Screen legend Harrison Ford began his career just as the western ceased to be the dominant genre in Hollywood. Prior to starring Universal/Dreamworks’ upcoming film based on the Platinum Studios comic, “Cowboys & Aliens,” his only previous work in the genre was “The Frisco Kid.” The actor told CBR News and other journalists at a recent press day in Montana that his involvement with director Jon Favreau’s latest film came from a more basic desire than appearing in a cowboy hat. “I told my agent I wanted to be in a movie one of these days that people want to go see,” he deadpanned. “You know, that appeals to what’s left of the movie audience.”
His agent sent him an earlier draft of the film and the actor admitted he was baffled by it. “I said, ‘I don’t think there’s anything in this for me,'” Ford continued. “[My agent] said, ‘I thought you wanted to be in a movie that people are going to go see?'” Taking up the challenge, Ford finished the script. Coming around to the ambitious mixture of genres, he took a meeting with Favreau. “[I] was impressed by what he had to say and his collegial spirit,” said Ford of their initial encounter. He also met with writers Alex Kurtzman and Roberto Orci and actor Daniel Craig. “He was very generous about sharing a little bit more space for [my] character and I began to see an opportunity to play a different kind character than I played before.”
That character is Colonel Woodrow Dolarhyde, a hardened Civil War vet who ruthlessly protects his cattle interests in the New Mexico frontier. While not a complete villain, he would certainly be set as the opponent of Craig’s Jake Lonergan… if not for the alien incursion. For Ford, it also meant handing off the pressure of the leading role to someone else and enjoying “the pleasures of the character part where you don’t have to have anybody like you… [also] to bring some texture to the piece.”
In building that texture, Ford involved himself in reshaping Dolarhyde. “In the original script there was a lot more about his military career and his suitability to lead this party because he has a strategic understanding of warfare,” the actor recalled. “I think we rightly sloughed off a little bit more of that and had a little bit more of his relationship — or his lack of — with [his] son and how he treated people.” The character, when audiences first meet him, is more a disappointed and angry man than the vile black hat originally conceived. Over the course of the film, the character also becomes more fleshed out than the usual broad villain. “I thought it was very cleverly kind of parsed out so that you didn’t sit down and have a chat about where he comes from and what he’s like and why he’s the way he is,” Ford added. “But we see it in behavior in situations that the audience gets to participate in rather than listen to, which is a key for me to good screenwriting.”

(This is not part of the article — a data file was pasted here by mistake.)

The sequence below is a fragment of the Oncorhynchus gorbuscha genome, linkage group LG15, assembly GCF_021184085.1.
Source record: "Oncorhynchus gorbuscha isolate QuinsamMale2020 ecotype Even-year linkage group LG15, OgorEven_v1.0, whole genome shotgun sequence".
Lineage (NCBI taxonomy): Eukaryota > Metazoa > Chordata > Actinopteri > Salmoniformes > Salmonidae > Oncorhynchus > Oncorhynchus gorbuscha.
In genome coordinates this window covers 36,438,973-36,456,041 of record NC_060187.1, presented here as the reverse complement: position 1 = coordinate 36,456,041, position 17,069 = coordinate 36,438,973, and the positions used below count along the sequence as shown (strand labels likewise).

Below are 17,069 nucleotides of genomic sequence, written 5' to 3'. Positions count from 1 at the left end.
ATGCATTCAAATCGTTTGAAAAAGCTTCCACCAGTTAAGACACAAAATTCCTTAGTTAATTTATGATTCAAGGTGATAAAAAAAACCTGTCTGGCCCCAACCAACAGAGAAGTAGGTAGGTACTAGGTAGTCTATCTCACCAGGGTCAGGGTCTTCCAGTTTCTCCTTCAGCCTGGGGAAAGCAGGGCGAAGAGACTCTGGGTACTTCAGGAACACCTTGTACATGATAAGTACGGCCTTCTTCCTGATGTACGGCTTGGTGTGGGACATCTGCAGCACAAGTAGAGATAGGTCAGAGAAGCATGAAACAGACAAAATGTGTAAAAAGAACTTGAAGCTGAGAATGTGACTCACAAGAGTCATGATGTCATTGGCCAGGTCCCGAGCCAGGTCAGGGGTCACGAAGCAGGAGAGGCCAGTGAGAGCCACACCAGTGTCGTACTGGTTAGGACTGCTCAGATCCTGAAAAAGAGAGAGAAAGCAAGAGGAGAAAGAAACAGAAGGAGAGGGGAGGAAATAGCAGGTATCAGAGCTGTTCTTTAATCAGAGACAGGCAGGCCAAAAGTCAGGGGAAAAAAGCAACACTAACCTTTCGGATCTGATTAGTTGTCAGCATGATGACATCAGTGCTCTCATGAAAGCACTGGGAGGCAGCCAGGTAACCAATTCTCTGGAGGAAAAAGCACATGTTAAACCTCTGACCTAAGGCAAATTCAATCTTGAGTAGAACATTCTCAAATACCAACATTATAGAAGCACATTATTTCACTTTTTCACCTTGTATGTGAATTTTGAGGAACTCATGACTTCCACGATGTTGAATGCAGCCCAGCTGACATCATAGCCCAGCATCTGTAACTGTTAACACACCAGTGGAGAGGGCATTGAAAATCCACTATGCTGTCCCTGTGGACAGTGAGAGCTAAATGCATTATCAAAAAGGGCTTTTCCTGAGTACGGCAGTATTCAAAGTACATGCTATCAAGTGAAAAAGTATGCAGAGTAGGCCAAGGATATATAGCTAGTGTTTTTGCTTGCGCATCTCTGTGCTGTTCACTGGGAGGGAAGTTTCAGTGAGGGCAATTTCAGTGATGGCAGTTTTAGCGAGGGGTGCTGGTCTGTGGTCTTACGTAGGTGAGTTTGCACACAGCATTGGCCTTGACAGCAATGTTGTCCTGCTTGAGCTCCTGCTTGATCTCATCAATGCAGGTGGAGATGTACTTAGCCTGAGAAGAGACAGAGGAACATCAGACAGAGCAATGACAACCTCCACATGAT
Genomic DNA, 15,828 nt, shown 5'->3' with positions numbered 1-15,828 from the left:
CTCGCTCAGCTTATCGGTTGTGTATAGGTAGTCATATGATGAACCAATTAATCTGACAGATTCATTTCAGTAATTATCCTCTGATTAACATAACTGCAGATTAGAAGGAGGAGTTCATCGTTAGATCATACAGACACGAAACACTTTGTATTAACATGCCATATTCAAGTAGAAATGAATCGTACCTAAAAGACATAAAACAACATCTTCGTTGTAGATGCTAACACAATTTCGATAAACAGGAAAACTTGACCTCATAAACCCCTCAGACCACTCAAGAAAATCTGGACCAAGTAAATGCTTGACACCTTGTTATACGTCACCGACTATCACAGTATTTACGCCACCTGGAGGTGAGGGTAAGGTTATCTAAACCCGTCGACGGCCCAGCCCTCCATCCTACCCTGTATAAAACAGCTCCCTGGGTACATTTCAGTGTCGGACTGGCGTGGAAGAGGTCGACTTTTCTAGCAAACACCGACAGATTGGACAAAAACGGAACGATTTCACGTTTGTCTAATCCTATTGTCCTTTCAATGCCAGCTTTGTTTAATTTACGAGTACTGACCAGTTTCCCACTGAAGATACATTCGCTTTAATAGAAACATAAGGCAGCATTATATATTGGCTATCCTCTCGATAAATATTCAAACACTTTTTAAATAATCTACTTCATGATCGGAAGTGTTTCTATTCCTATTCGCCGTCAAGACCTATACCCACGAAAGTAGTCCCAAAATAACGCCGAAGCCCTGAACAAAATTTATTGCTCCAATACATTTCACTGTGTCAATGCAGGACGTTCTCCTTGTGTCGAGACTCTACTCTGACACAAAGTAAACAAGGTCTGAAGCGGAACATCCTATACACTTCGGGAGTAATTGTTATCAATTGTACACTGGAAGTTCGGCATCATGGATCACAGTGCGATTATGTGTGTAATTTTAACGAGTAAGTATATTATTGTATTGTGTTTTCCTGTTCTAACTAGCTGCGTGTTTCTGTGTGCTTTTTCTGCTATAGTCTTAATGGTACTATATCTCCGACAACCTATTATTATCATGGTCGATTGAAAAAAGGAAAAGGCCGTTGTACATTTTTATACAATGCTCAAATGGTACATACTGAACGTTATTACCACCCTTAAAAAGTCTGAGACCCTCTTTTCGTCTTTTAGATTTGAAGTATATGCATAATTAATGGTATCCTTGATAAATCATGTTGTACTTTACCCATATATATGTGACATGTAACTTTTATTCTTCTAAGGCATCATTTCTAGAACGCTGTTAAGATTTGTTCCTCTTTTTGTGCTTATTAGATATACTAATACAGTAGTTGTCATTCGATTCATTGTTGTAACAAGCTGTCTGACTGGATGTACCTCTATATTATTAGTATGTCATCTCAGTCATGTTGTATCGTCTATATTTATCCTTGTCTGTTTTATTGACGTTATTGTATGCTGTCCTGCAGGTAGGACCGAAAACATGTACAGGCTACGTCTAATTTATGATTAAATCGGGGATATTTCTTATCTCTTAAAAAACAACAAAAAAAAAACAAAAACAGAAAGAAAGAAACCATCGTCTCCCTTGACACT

He credits the writers and Favreau with an openness to suggestions. “[They] were wonderfully collaborative and engaged,” Ford said. “We knew where the choke points were coming up ahead of us and I think we probably talked about them every day.”
Ford also appreciated their choice to play the concept straighter than the title might suggest. “‘Cowboys and Aliens’ is kind of a good joke but the minute you sit down and the lights go out, you gotta get way past that and start getting into something else,” he explained. “Because that [could be a] poor version of ‘Men in Black’… you gotta attend to both the myth of the West and the reality of the West.”
Getting back to the character, the actor explained how he hoped Dolarhyde presented more of that reality to the audience. “He’s the richest man in town. He’s the most powerful man in town. He’s arrogant. He’s contentious. There’s no sign of Mrs. Dolarhyde; she must have fled a long time ago. And his son has…” Ford considered his words. “He’s a reflection of [Dolarhyde’s] inadequacy as a father.”
Those characteristics become more important as the plot, which involves a number of the townsfolk — including Dolarhyde’s son — getting abducted by the marauding aliens. “What does that mean to a guy who treats his kid like shit anyway? Does it mean that he recognizes that this is unfinished business?” Ford asked. Having no easy answer made it more compelling for Ford, who added, “It’s complicated and it was interesting.”
Asked if the film evoked a sense of nostalgia as it owes as much to the sci-fi/action films of the 1980s as it does the westerns of the ’60s and ’70s, the actor quipped, “Nope! I’m in it for the money.”
Ford also expressed relief in Favreau’s decision not to shoot the film in 3D. “That sense of place is really important,” he explained. “It was a tough world and an empty place. You had to depend on yourself and the people around you and I think that’s expressed in the anamorphic scale of the way the movie was shot.” To the actor, those basic photographic staples of the genre could easily be lost in 3D. “And that’s the iconography of the western,” he added. “You had all that space and you still can still see into people’s faces.”
As our time with Ford wrapped up, he was asked if he learned anything new about acting through playing Dolarhyde. “It’s like you learn to play the violin when you’re eight years-old and then you just keep practicing, you know? You just want to keep your chops,” he answered. “The process is the same always… [you’re] trying to bring as much life and texture and reality to a situation that, you know, might not be real for an audience if they didn’t recognize human behavior and human emotions in that context.” So for Ford, acting might be old hat, but for audiences, “Cowboys & Aliens” might be a fresh experience.
“Cowboys & Aliens” is now playing.
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